Now that Mauricio Pochettino has officially become Tottenham manager, the work to mold a team begins. Much has been made of the swashbuckling style of Southampton’s play under the Argentine coach. And Spurs fans will be expecting to see a similar approach from Tottenham next season. In fact, given the belief that Tottenham’s squad is better than Southampton, Spurs fans will be expecting good football AND good results. The question is, will Pochettino be able to establish this style of play at White Hart Lane and does he have the players to do it?
Here is a look at what a Pochettino Spurs team might look like.
Generally speaking, Pochettino plays a 4-2-3-1 formation but there are a couple of tweaks that I’ll get to later. Starting at the back:
There is nothing particularly special here and Lloris is likely to be an upgrade on Boruc. One slight issue may be Lloris’ tendency to rush out and sweep as this was not a hallmark of Boruc’s play. Should Lloris leave, somebody like Stoke’s Asmir Begovic would be a decent replacement.
Although Southampton’s high pressing game has been discussed at length, this does not extend to the centre-backs playing a high line. Generally speaking, first choice center backs Dejan Lovren and Jose Fonte stay quite deep while the full backs, Clyne and Shaw push up.
For Tottenham, this may mean that players like Michael Dawson and Younes Kaboul will not be left as exposed as they were under Andre Villas-Boas. In fact, none of the Tottenham’s center backs are particularly blessed with pace so this may be a welcome change. I would guess that should Kaboul be fit, Pochettino will go for Kaboul and Jan Vertonghen here.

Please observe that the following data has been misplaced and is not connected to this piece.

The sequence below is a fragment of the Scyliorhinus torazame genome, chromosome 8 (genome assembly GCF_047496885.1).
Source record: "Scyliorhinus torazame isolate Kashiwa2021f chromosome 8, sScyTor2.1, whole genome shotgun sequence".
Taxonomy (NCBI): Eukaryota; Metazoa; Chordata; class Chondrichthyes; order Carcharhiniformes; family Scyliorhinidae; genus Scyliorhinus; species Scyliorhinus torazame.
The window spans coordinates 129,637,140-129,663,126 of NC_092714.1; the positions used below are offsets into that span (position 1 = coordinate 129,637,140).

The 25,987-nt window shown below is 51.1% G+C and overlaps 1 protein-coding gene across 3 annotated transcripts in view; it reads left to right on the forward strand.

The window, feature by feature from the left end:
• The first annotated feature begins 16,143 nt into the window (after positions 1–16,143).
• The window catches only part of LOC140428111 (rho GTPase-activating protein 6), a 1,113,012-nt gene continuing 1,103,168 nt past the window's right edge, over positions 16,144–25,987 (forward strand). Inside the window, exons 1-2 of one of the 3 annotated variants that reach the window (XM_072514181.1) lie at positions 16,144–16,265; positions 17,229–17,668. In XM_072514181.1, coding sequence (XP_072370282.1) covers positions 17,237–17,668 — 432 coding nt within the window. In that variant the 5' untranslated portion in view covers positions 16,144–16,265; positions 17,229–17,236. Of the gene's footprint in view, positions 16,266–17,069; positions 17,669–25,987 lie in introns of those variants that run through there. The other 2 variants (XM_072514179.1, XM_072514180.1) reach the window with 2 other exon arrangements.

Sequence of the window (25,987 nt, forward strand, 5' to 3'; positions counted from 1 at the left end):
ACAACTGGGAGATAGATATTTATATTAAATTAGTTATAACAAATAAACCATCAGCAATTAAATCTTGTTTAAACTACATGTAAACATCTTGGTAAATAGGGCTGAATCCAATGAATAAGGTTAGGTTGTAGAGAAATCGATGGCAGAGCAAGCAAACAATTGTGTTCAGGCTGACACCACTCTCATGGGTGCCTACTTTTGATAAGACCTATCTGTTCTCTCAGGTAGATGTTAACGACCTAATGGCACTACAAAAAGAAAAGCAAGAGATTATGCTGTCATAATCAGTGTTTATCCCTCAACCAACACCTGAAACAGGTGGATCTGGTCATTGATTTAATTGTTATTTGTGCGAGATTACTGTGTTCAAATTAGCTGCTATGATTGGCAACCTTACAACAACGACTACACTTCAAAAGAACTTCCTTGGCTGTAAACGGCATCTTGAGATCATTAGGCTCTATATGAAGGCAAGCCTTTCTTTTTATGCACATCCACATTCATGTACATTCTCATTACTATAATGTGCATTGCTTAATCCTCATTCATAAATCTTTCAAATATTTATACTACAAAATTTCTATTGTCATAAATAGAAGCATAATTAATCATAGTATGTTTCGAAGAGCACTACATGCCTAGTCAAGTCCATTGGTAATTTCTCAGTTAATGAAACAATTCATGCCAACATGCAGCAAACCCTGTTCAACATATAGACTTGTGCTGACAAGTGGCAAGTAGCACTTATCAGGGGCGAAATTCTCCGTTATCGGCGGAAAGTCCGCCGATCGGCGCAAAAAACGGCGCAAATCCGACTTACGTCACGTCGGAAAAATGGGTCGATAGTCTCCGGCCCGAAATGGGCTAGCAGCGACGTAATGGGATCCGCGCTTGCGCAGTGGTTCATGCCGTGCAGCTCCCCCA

At full-back, Kyle Walker seems a shoe in if he is fit as he is exactly the kind of high energy, attacking full back that Pochettino seems to like. On the other side, Danny Rose has come in for much flack this season but he seems a decent fit at left back. Although Rose’s is clearly more comfortable going forwards than backwards, some of his defensive errors last season were in part due to a lack of awareness from the centre backs and a general lack of cohesion at the back. As a former centre back himself, Pochettino should be able to help Tottenham improve in this area.
This will probably be Pochettino’s biggest problem. At Southampton Pochettino used a two man central midfield of Morgan Schneiderlin plus either Jack Cork or Victor Wanyama. While Tottenham have plenty of players of a similar build to Wanyama – Sandro, Etienne Capoue, Moussa Dembele – the Kenyan always seemed to be the weak link. Southampton often looked better with Cork in the side instead of the Kenyan. Should Pochettino decide he needs a Wanyama-type, the above trio are all better than Wanyama and should have no trouble slotting in.
The bigger issue is finding players similar to Cork and Schneiderlin. Both are energetic, agile and disciplined; capable of distributing the ball quickly, but also effective defensively. Spurs don’t really have anybody that fits this mold particularly well. The best fit may be Lewis Holtby but he doesn’t quite have the discipline and likes to get forward and create. Paulinho may be another option here but he too has a tendency to leave his position and look for goals. Perhaps Pochettino can teach these players to be more disciplined, otherwise he may have to bring somebody in from outside.